TerrorismTerrorist violence decreases worldwide in 2017, but remains historically high
With 10,900 terrorist attacks killing more than 26,400 people in 2017, the numbers of terrorist attacks and deaths worldwide have declined for the third consecutive year, according to new data released last week. Despite recent decreases in terrorist violence, the number of attacks in 2017 is 28 percent higher than in 2012, and deaths 71 percent higher. Terrorist violence peaked in 2014 at nearly 17,000 attacks and more than 45,000 total deaths.
With 10,900 terrorist attacks killing more than 26,400 people in 2017, the numbers of terrorist attacks and deaths worldwide have declined for the third consecutive year, according to new data released last week by the University of Maryland’s National Consortium for the Study of Terrorism and Responses to Terrorism (START). A background report provides an overview of the new 2017 data in START’s Global Terrorism Database (GTD), which now includes information on more than 180,000 terrorist attacks which have occurred worldwide since 1970.
START notes that despite recent decreases in terrorist violence, the number of attacks in 2017 is 28 percent higher than in 2012, and deaths 71 percent higher. Terrorist violence peaked in 2014 at nearly 17,000 attacks and more than 45,000 total deaths.
“While three consecutive years of decreases is encouraging, terrorist violence remains extraordinarily high compared to historical trends,” said Dr. Erin Miller, GTD program manager. “In the decade prior to the September 11th attacks, the frequency and lethality of terrorist violence worldwide each year was less than one-third of what we saw last year.”
In 2017, terrorist violence remained heavily concentrated in certain locations, and coincided with other types of political violence. More than half of all attacks took place in four countries: Iraq (23 percent), Afghanistan (13 percent), India (9 percent) and Pakistan (7 percent). More than half of all deaths took place in three countries: Iraq (24 percent), Afghanistan (23 percent) and Syria (8 percent).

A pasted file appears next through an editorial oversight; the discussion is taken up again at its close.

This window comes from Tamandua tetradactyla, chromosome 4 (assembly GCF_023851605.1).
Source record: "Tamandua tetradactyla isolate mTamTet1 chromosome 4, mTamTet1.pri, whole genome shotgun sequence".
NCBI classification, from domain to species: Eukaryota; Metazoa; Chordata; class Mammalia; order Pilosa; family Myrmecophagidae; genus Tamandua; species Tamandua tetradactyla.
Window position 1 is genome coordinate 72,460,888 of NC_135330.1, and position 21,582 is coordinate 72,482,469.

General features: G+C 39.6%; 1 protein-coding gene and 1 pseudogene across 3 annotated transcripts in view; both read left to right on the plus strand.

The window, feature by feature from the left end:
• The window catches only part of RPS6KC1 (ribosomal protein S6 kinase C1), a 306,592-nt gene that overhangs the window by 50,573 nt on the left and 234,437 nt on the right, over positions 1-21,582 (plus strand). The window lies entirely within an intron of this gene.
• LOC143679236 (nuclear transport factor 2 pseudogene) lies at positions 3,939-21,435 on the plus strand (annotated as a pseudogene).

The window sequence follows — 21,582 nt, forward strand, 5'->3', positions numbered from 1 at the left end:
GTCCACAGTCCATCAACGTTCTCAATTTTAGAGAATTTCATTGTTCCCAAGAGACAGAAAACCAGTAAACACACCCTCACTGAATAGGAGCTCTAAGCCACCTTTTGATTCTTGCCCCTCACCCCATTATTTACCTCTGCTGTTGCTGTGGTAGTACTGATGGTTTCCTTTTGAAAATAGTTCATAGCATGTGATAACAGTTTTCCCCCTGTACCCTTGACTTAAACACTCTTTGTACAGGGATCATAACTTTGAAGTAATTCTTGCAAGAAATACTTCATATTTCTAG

The deadliest terrorist attack in 2017 took place in October, in Mogadishu, Somalia. Assailants detonated explosives in a truck near the Safari Hotel. More than 580 people were killed, and more than 300 others were injured.
The Islamic State of Iraq and the Levant (ISIL) was responsible for the most terrorist attacks (1,321) and deaths (7,120) in 2017, though were responsible for 10 percent fewer attacks and 40 percent fewer deaths than in 2016. The Taliban and al-Shabaab were the next most active with 907 attacks (4,925 deaths) and 573 attacks (1894 deaths) respectively.
In the United States, there were 65 terrorist attacks in 2017, compared to 64 in 2016. However, terrorist attacks in the United States killed 91 victims in 2017, a 49 percent increase compared to the number of victim deaths in 2016. There were 17 lethal terrorist attacks in the United States in 2017, compared to six in 2016. The deadliest attack in the United States took place in October, in Las Vegas, where an individual whose motives are still not clear shot and killed 58 people attending a music festival, and wounded more than 850 others. Also in October, an assailant inspired by the Islamic State drove a rental truck into people on a bike path for approximately one mile in New York City. The attack killed eight people, including several tourists, and injured at least 12 others.
“Given the inherently political and emotional nature of terrorism, there is no substitute for objective and transparent data as a basis for counterterrorism policy and practice,” said William Braniff, START director. “We are proud of the contribution that the Global Terrorism Database makes, as well as our other datasets, to empower rigorous analysis and decision-making in such an important area of international security.”
Based at the University of Maryland, the Global Terrorism Database received funding for the 2017 data collection from the U.S. Department of State and the U.S. Department of Homeland Security.